A delicious turkey waiting to be eaten on Thanksgiving Day. PHOTO COURTESY OF TIM SACKTON

Abigail Manbeck
Staff Writer

Thanksgiving is a time when families and friends gather around and give thanks for everything that happened in their lives over the past year, and for those that are there with them on this special day. There is usually a big feast that follows a football game or a parade. Many don’t really know what actually happened a long time ago. 

Thanksgiving first took place in Plymouth, Massachusetts in 1621. There was a feast between the Pilgrims, who were the English colonists, and the Wampanoag people. This feast began with the Pilgrims going out and hunting, possibly for turkeys, but most likely geese and ducks, because there were more of those animals in that location then there were turkeys. Before the Wampanoag people showed up, it was just the colonists. The colonists got a surprise a few days later when about 90 Wampanoag people showed up and caused some commotion. Miraculously, over a few days, both the colonists and the Wampanoag people were able to hold a conversation without any incidents.

The Wampanoag people brought along with them foods like fish, eel, shellfish, vegetables, stews, and even beer. When they had the feast, they would typically sit on the ground or on barrels and they put plates on their laps. There were not many buildings around at the time, so this is what they decided to do. The activities that they partook in were firing guns, drinking liquor, running races, and the Wampanoag people even tried to speak in broken English to the colonists. This type of event was very unusual, but because of it, there was a treaty that was sealed between the colonists and the Wampanoag people. This treaty lasted until King Philip’s War that happened from 1675 to 1676. This is when thousands of colonists and Native Americans lost their lives. 

The colonists of New England were already accustomed to celebrating Thanksgiving regularly, because to them it was a day of prayer to thank God for all the blessings that happened, like the end of drought and military victory. Thanksgiving was proclaimed nationally by the United States Constitutional Congress upon the enactment of the Constitution. However, after the year 1798, the Congress left Thanksgiving up to all the states. It was not such a good idea, because some of the states did not like that the national government was getting involved with religious observance. The southerners were taking their time to warm up to the idea of New England’s custom. There were some that felt offended that the day was partially used for speeches and parades.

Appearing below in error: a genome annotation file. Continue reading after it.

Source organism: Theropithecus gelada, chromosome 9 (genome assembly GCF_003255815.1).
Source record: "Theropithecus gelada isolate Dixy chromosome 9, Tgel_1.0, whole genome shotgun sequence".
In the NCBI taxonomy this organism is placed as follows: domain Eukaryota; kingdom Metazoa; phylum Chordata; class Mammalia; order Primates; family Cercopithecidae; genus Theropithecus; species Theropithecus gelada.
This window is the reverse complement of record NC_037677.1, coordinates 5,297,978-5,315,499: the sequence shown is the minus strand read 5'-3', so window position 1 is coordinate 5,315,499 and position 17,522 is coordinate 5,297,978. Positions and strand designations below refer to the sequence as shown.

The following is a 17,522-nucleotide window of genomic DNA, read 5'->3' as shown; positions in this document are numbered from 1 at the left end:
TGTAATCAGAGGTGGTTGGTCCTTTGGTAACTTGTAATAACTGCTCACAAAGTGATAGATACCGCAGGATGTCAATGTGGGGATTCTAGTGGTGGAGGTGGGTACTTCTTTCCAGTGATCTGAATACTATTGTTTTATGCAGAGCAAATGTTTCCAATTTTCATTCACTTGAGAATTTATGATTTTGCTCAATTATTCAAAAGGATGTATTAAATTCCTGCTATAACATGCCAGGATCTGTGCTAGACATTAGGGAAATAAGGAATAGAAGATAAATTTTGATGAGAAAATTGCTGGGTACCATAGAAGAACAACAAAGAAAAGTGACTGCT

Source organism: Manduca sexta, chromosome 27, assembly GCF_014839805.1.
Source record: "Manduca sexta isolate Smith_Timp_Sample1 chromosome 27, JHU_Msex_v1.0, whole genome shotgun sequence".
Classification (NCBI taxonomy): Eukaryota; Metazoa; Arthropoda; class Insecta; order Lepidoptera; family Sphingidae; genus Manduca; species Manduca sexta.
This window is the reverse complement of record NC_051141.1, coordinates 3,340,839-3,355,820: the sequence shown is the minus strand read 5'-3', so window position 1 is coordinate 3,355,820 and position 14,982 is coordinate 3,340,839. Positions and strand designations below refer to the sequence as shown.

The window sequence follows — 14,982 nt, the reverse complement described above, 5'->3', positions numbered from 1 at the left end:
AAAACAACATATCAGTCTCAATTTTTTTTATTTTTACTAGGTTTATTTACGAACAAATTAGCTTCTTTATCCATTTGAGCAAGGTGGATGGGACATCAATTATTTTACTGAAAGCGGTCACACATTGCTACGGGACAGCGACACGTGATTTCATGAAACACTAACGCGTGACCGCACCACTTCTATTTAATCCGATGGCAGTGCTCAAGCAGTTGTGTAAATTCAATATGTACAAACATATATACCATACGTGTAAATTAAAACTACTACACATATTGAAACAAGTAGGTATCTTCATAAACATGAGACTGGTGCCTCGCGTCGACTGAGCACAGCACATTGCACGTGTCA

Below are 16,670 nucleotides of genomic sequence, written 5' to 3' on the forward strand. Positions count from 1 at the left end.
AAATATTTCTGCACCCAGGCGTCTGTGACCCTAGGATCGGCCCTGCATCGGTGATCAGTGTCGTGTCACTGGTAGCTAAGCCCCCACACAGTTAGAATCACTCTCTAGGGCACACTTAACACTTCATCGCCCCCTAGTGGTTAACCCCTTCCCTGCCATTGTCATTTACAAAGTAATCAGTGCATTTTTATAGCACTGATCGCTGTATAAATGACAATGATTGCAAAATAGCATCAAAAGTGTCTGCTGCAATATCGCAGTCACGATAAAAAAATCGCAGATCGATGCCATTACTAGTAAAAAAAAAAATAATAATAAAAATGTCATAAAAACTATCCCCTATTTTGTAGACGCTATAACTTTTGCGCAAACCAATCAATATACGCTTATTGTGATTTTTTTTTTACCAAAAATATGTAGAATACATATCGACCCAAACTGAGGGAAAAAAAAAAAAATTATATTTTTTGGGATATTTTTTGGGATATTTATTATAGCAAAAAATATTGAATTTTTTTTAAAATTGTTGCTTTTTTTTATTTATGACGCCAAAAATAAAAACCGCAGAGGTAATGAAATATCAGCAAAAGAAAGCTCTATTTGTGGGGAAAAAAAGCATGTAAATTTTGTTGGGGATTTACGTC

Thanksgiving finally became an official holiday, when then Northerners took over the federal government. Sarah Josepha Hale, the editor of a magazine that was popular back then, called Godey’s Lady’s Book, wanted to have a national Thanksgiving Day so it could promote unity. She gained the support of Abraham Lincoln. During the Civil War, Lincoln finally made a national day out of Thanksgiving, and it was to be celebrated on Thursday, Nov. 26. Thanksgiving was proclaimed by every president that followed Lincoln. The date chosen by these presidents was the last Thursday in the month of November. President Roosevelt tried to break this, stating that he wanted the nation to have a longer Christmas shopping season. He wanted this to happen so it could boost the economy, and so the shopping could start the day after Thanksgiving. A lot of the states didn’t like this idea, especially because he wanted Thanksgiving to be in the third week of November. After much consideration, Roosevelt decided on the fourth Thursday in November, which is not always the last Thursday, to be the official day for the holiday. 

When the country started to have more urban areas, and families lived even farther apart, Thanksgiving was officially a time to gather and give thanks. It was no longer really about religiousness, it was more about all types of immigrants from every background, to be able to gather and participate in this tradition. There were football games that took place, the first ever Thanksgiving football game was between Yale and Princeton in 1876. Then in the late 1800s, parades started to take place. The first ever big parade for Thanksgiving started in Philadelphia, created by Gimbels department store in 1920. The parade consisted of 50 people, with Santa Claus making his grand appearance at the end of the parade. After that, in 1924 Macy’s parade in New York City continued Philadelphia’s tradition. The parade features huge balloons and Santa at the end as well. This holiday that started off with the Pilgrims and the Wampanoag people now evolved into a holiday all about having intercultural peace, an opportunity for newcomers in America, and also the sacredness of family and home.